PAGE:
October 15, 2012
John Somerville honoured for his lifetime of achievement
John Somerville and son Fred.
Friends, family and colleagues had the opportunity to honour the lifetime of work by John Somerville on Aug. 29 at the Riverwood Retirement Home in Alliston.

Many industry leaders stepped forward to acknowledge the great contributions by Somerville and the major role he played in the growth of the horticulture trades.

The tribute was organized by Doug Drysdale of Drysdale Tree Farms. On hand to honour John Somerville’s contributions to the forestry and landscaping industries were representatives from Landscape Ontario, the Ontario Forestry Association, Professional Foresters Association, University of Toronto, Trees Ontario and several other groups.   

Landscape Ontario executive director Tony DiGiovanni presented a plaque to John Somerville on behalf of the association. “John has been an important contributor to the landscape industry.”

In a news article about the tribute, Fred Somerville is quoted as saying about his dad, “I think the main gist of the award is that he’s one of the private individuals who have forested more of southern Ontario than anyone else. He’s been selling trees here for 62 years. I don’t know anyone else in the private sector that would have been so instrumental planting trees in southern Ontario.”

Began as a lumber cruiser

John Somerville’s history goes back to the end of the war in 1948. Following his graduation from from University of Toronto with a Bachelor of Science in Forestry, Somerville started working for the family business, Peter Thomson and Sons Lumber Company, which had cutting rights in Algonquin Park, near Kearney. He worked as a “lumber cruiser” marking trees to be cut into logs.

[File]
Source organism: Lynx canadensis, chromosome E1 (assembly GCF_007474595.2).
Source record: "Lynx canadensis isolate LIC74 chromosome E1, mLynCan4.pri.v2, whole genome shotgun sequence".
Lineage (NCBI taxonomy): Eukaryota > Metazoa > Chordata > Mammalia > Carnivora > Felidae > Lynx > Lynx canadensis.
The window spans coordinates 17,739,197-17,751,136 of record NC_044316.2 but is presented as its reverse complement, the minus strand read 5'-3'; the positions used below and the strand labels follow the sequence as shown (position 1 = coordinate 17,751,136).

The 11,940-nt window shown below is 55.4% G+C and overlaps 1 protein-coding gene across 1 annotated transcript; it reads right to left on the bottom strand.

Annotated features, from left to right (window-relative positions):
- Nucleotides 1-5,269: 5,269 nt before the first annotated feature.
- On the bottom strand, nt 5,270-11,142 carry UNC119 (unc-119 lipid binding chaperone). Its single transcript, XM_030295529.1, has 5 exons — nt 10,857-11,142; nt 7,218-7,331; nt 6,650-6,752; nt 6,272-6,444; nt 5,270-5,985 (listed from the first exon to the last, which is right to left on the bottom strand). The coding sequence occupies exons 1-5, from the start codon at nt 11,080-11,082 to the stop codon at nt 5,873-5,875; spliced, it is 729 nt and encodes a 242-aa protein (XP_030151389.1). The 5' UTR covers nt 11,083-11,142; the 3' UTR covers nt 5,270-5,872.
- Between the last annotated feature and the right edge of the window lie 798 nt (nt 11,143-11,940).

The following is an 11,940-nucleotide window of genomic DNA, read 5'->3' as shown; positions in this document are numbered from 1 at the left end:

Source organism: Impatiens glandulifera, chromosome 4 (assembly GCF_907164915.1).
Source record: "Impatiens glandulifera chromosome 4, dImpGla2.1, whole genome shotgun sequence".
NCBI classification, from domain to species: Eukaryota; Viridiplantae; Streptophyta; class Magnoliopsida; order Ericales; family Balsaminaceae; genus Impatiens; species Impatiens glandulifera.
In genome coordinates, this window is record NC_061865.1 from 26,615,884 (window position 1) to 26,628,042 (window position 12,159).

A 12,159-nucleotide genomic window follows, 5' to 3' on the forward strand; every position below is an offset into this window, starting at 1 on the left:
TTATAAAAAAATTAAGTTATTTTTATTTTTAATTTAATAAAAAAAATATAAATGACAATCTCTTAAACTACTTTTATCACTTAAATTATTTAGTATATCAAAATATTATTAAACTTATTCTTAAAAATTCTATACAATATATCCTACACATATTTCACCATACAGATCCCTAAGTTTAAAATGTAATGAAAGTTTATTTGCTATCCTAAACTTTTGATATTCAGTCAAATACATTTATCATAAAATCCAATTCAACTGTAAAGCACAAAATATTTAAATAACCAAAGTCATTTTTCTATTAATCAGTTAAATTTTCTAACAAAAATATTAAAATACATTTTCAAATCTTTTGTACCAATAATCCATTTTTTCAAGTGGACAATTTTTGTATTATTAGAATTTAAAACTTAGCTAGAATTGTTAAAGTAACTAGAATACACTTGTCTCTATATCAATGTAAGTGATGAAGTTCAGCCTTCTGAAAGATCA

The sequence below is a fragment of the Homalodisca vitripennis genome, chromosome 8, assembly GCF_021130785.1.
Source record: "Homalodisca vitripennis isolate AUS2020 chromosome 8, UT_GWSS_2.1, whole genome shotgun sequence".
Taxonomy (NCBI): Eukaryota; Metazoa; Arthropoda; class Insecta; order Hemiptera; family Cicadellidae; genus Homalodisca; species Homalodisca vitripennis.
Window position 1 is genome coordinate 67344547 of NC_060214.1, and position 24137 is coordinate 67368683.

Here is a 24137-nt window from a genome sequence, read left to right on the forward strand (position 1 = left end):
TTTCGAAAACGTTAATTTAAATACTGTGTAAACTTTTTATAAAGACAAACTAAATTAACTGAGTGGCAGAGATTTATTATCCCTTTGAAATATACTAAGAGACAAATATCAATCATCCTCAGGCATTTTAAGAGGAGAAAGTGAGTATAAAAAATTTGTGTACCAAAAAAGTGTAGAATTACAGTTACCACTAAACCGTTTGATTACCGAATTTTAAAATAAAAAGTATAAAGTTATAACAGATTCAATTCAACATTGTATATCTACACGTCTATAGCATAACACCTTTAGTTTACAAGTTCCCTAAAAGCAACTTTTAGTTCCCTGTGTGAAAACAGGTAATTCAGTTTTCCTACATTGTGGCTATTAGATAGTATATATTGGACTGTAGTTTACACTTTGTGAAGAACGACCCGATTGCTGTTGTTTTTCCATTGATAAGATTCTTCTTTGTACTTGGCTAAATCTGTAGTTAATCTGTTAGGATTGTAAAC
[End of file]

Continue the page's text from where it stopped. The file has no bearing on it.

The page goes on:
Son Tom relates how his dad would travel to Toronto on his Harley motorcycle to visit his future wife Jean, who was still in school. In those days, the 300 km trip was a tough challenge on a meandering two-lane road. The couple married in 1950, and moved to Kearney, where they built a house.

man on a motorcycleIn 1950, John Somerville rode his Harley over some rough terrain.
They have three children, Fred, Tom and Robert. Today, Fred is the president of Somerville Nurseries, and Tom is the coordinator of the Pesticide Technician Program through Landscape Ontario.

The year 1957 brought a move to Barrie, where John worked at company operations between Alliston and Kearney. He also became more involved in other operations, Creemore Holdings, and two 140-acre tobacco farms. At the time he also planted Scotch pine Christmas tree seedlings. In 1960, John took control of Creemore Holdings upon the death of his uncle Peter Thomson. A year later, he began cultivating trees for landscape purposes, and sold the tobacco rights, changing the name from Creemore Holdings to Somerville Nurseries.

Largest Christmas tree producer

Somerville Nurseries can boast of being the largest Christmas tree producer in Ontario. It is also a major supplier of landscape nursery stock. In 1995, the company began preparing to become a major producer of conifer and deciduous seedlings and transplants for reforestation and conservation plantings.

Somerville Nurseries sells over three million seedlings and about 130,000 Christmas trees each year. They are shipped all across Canada and the U.S.

Fred also related how his dad is a professional forester and supported the forestry association forever. John Somerville also worked to create the Christmas Tree Farmers of Ontario in the 1950s.

John Somerville is one of the pioneers who shaped the industry into what it is today. For a few hours on Aug. 29, that industry took advantage of the opportunity to acknowledge the fact.
A photo and mention of the special day can be found elsewhere in this issue in Tony DiGiovanni’s column on page 28.